Horry County Schools could start paying off teachers’ student loan debt.
The Horry County school board’s human resources committee on Monday discussed the idea, proposed by Ray Winters of District 3, as a way to increase teacher retention.
The proposed plan calls for paying $5,000 towards new teacher’s student loan debt if the teacher stays at the district for five years. It could also be applied retroactively to teachers who have already started teaching.
“It’s not as easy to attract people to the teaching profession,” said Superintendent Rick Maxey. “There are multiple variables at work. College education is a very expensive proposition these days. Certainly scholarships are a part for some students, but in most cases, students end up having to borrow money, whether it’s a state, federal or private loan and you have to make payments.”
Winters said that paying off student loan debt is a good way to transfer the money for use by teachers without it being taxed, and said the incentive could help with retention of South Carolina’s dwindling supply of educators.
The number teachers who graduated from a South Carolina school to teach in the state has fallen from 2,219 during the 2014-15 school year to 1,898 in the 2016-17 school year according to the Center for Educator Recruitment, Retention, and Advancement’s fall 2016 supply and demand survey released in January.
“There’s just the reality of the fact that in general, there’s not a lot of critical needs people being produced in certain key areas,” said Winters.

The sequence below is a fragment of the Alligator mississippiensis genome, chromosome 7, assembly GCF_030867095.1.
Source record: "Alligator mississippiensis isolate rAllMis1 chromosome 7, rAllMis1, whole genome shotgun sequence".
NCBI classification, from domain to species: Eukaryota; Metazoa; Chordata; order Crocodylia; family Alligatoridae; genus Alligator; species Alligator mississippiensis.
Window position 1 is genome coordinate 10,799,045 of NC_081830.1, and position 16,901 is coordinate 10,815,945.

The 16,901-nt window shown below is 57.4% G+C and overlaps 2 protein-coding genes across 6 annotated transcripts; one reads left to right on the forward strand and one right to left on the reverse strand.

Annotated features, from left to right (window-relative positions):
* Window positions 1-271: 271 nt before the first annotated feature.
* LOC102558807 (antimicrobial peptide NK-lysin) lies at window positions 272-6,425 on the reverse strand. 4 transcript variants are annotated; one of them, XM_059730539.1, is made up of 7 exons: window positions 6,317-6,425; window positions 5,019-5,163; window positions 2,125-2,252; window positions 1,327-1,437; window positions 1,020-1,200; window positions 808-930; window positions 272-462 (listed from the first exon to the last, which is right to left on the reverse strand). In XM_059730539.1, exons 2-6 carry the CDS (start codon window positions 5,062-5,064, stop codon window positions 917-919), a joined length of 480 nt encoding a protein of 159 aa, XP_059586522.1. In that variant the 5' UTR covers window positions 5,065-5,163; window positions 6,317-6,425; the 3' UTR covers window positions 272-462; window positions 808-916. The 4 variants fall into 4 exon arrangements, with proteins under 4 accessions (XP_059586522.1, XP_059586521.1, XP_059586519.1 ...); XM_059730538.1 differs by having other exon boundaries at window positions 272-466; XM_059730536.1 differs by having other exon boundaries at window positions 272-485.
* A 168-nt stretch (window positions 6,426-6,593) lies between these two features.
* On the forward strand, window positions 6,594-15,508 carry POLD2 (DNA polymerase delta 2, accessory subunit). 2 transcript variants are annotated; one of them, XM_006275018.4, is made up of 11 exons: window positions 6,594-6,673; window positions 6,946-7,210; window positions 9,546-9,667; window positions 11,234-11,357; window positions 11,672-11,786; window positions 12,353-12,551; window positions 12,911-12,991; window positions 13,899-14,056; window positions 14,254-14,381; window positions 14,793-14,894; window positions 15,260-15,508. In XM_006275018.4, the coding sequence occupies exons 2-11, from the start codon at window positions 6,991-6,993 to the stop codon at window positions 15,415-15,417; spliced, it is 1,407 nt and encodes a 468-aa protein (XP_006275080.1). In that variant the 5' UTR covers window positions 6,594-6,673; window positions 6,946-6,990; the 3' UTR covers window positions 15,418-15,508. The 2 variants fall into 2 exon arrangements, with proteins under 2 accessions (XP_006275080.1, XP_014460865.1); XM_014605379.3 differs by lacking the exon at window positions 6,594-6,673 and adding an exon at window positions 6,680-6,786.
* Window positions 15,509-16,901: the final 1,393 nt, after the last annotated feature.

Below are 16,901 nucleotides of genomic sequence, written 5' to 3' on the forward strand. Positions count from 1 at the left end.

Critical needs varies by district but generally includes math science and special education.
Last year the district lost 207 teachers but hired 302. At the time of the CERRA survey, the district still had 31 vacant teaching positions. Ten of those were in special education.
“I think sometimes people who may have an interest in education do a dollars and cents analysis and decide, ‘even though I would love that opportunity,’ it doesn’t fit for them,” said Maxey.
According to Horry County Schools, the district ranks fourth in the state in starting teacher pay at $36,011 per year. Aiken, Dorchester 2 and Richland 2 rank first through third, respectively.
“There’s just not a lot of people going to school in these (critical needs) areas to be teachers in those areas, so you’ve got a lot of school districts competing for a small number of teachers in these areas,” said Winters. “We want to be the one that these handfuls of teachers come to teach at.”
Winters said that despite the lower pay, the rewards of teaching are more than monetary.
“I’ve taught myself,” said Winters. “Granted, my teaching was at the college level, but there’s nothing more rewarding than a student that tells you what an impact you’ve made on their life.
“When we can reward it with compensation, do that too,” he said. “But let the community know the other accomplishments the teachers make in kids’ lives. I know teachers don’t enter the field of teaching (for) the monetary rewards. Unfortunately it’s never going to be rewarded from a compensation standpoint. But the teachers, they love their jobs and we want to do everything we can to support them and do everything we can for them and I hope that they know that too.”
The committee is still gathering more information regarding the student loan payments, and both Winters and Maxey said the incentive plan could change.
Christian Boschult, 843-626-0218, @TSN_Christian